Teaching Protest (and Other Antiquities)

By Thill, Brian | Journal of Narrative Theory, Summer 2011 | Go to article overview
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Teaching Protest (and Other Antiquities)


Thill, Brian, Journal of Narrative Theory


For many students, literature and culture can appear to them in the classroom as an exotic artifact, a bequest from a bygone age, distant and inscrutable. There are a number of reasons for this, among them a general lack of historical consciousness about social movements as well as declining familiarity with traditional texts as technologies of cultural literacy as such. Far more consequential, though, is the imagined erasure of the particular causes and struggles being discussed, such as the persistent problem of institutionalized racism that some students (but not just students!) now believe has somehow largely evaporated in the wake of Obama's historic election. Because of these challenges and others, the particular struggles that occupy the energies of the figures we discuss as exemplars in the tradition of protest can often be seen by our students as being relatively unimportant, or at least unnecessary, to their lived experiences, not because the causes were not important or just, but because more than a few of our students approach the very notion of protest itself with a feeling of belatedness, as though all of the major political struggles have already been fought. Meaningful forms of protest may still exist for them in the twenty-first century, but in the minds of many they exist in antiseptic or heavily mediated ways. To further complicate matters, this disjuncture becomes even more pronounced when we encounter the argument from some students that, in general, things are pretty good these days, all things considered. There are certainly pressing social issues, they acknowledge, but they are less dramatic and demanding than those of eras past, and, even if this weren't the case for some of them, the very notion of "protest" itself may strike some of them as part of an outdated worldview. This belief that the imperfect world we Uve in either does not need or does not aUow for traditional forms of protest can be heard from students across a broad spectrum of poUtical sympathies.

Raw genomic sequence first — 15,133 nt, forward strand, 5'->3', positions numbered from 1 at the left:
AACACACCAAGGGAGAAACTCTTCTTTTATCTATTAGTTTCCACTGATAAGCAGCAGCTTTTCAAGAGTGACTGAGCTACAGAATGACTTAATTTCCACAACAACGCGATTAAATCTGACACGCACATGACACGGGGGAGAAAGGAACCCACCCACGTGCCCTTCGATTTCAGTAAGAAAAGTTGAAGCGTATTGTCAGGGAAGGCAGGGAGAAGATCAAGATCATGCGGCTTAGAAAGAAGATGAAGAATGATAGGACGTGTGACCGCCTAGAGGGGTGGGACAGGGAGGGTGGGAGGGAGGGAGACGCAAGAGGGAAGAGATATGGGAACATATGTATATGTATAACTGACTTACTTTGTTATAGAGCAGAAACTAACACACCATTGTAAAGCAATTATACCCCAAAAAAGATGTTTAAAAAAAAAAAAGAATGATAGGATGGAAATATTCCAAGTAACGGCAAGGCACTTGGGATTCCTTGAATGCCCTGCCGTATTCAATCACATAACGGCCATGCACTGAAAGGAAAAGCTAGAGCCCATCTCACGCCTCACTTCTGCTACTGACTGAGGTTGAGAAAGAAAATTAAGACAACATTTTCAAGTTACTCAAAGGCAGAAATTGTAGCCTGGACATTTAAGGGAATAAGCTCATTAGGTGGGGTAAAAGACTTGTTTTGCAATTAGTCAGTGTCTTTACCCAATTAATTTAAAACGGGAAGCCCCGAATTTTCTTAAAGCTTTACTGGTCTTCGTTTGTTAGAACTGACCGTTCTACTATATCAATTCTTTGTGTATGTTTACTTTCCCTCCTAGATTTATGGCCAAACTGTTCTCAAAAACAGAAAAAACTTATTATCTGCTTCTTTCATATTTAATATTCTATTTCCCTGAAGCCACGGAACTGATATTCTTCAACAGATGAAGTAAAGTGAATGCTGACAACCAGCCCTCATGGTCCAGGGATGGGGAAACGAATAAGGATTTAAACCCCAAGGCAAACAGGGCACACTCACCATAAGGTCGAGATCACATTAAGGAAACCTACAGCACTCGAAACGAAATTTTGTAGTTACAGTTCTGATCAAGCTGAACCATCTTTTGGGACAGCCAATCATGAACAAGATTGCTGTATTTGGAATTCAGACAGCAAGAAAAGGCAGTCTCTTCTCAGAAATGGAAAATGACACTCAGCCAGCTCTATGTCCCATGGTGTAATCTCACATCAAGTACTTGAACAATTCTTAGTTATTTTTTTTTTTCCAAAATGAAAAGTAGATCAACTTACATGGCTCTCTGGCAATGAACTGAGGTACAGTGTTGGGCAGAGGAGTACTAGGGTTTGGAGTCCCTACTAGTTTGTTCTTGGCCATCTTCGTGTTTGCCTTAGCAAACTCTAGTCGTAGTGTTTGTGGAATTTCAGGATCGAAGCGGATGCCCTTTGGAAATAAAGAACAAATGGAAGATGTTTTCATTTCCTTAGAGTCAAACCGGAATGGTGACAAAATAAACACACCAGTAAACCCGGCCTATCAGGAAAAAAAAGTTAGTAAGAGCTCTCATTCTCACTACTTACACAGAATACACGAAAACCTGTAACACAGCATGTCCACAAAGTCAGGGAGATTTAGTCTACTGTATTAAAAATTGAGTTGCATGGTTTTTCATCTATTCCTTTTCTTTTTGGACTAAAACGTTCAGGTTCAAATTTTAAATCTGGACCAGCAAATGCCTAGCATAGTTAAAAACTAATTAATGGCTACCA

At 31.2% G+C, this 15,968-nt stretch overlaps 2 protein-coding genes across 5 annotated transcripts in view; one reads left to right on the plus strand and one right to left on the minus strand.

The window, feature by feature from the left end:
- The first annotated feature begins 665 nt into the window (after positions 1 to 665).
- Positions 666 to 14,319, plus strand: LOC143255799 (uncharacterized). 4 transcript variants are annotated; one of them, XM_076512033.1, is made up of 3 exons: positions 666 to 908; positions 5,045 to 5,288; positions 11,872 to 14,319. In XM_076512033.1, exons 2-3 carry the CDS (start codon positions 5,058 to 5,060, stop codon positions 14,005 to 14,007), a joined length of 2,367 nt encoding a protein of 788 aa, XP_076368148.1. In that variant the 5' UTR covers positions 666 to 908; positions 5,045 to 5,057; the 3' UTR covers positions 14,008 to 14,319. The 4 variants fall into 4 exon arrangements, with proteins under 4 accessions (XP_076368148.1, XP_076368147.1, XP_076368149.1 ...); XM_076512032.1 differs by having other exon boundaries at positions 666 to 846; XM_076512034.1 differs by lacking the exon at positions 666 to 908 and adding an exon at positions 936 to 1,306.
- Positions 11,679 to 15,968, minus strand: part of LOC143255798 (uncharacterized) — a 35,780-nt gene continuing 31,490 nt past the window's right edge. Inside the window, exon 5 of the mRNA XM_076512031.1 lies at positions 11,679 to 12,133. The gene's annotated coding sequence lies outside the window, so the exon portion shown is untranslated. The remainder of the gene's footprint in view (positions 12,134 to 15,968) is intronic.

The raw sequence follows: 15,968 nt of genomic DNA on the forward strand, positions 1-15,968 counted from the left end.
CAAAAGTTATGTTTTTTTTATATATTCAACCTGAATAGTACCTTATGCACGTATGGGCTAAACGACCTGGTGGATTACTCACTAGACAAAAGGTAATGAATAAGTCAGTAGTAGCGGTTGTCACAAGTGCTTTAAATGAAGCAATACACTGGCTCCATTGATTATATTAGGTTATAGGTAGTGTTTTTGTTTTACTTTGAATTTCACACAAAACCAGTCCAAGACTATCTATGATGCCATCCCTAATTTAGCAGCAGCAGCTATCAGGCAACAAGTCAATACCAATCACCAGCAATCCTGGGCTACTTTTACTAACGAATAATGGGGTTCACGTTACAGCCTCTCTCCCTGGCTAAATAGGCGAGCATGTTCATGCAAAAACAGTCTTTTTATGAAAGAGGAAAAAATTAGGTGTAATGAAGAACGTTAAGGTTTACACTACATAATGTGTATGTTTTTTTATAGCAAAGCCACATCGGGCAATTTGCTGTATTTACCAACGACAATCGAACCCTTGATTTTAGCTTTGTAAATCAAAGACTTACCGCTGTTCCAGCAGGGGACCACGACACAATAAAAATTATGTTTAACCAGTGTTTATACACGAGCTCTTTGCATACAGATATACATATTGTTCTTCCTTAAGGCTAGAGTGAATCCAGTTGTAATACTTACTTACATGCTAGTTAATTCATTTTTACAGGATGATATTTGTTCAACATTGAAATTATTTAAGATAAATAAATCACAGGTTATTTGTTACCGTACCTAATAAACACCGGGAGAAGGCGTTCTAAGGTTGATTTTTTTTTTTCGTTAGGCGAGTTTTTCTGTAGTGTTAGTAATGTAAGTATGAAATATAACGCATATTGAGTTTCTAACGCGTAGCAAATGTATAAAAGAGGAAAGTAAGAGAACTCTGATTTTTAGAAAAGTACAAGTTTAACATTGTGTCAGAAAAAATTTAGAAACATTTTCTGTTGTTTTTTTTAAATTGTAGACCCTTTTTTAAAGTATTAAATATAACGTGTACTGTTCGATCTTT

But these are only the first obstacles where the teaching of protest is concerned. Because students have been trained for so many years to see course content as information to be processed and repackaged in institutionally desirable forms, rather than as equipment for critical citizenship, many of them are already predisposed to see themselves as recipients of culture rather than participants in it. The classroom, simply by virtue of its being a classroom, remains a site where revolutionary activity is studied, not enacted. It's important to remember this when we are constructing our syllabi and lesson plans, not just on the subject of protest uterature, but on any and all subjects in which the implicit assumption on our part is that certain forms of culture, from minority discourse to hybridity to queer formations of sexual identity, are inherently performing the work of radical transgression, protest, and resistance to the heteronormative order that our courses are ostensibly designed to critique. In fact, the moment that we offer something like the term "protest" as an overarching rubric, whether for a single text, an entire course, or even as an explanatory category for a broad social formation, students can all too easily insert this pedagogical frame alongside the other coursework they're burdened with and classify it as just one more set of institutional tasks to get through. So while students may become adept at moving with ease from texts focused on the struggles of the proletariat to fables of ecological catastrophe or anti-war poems, their educational training has already foregrounded institutional navigation as the primary critical skiU for academic survival and "success." As such, it's not enough to train them in seeing - via daring syllabi, close textual reading, or the development of critical vocabularies - that this or that text is part of a crucial intervention into the pressing social issues of its time. For all of our methodological sophistication and difference, we as instructors generally feel compelled to find ways to concretize the categories of analysis we have established for our courses, a sort of textual fetish that the expansive movement into cultural studies still has not fully confronted and transformed sufficiently.

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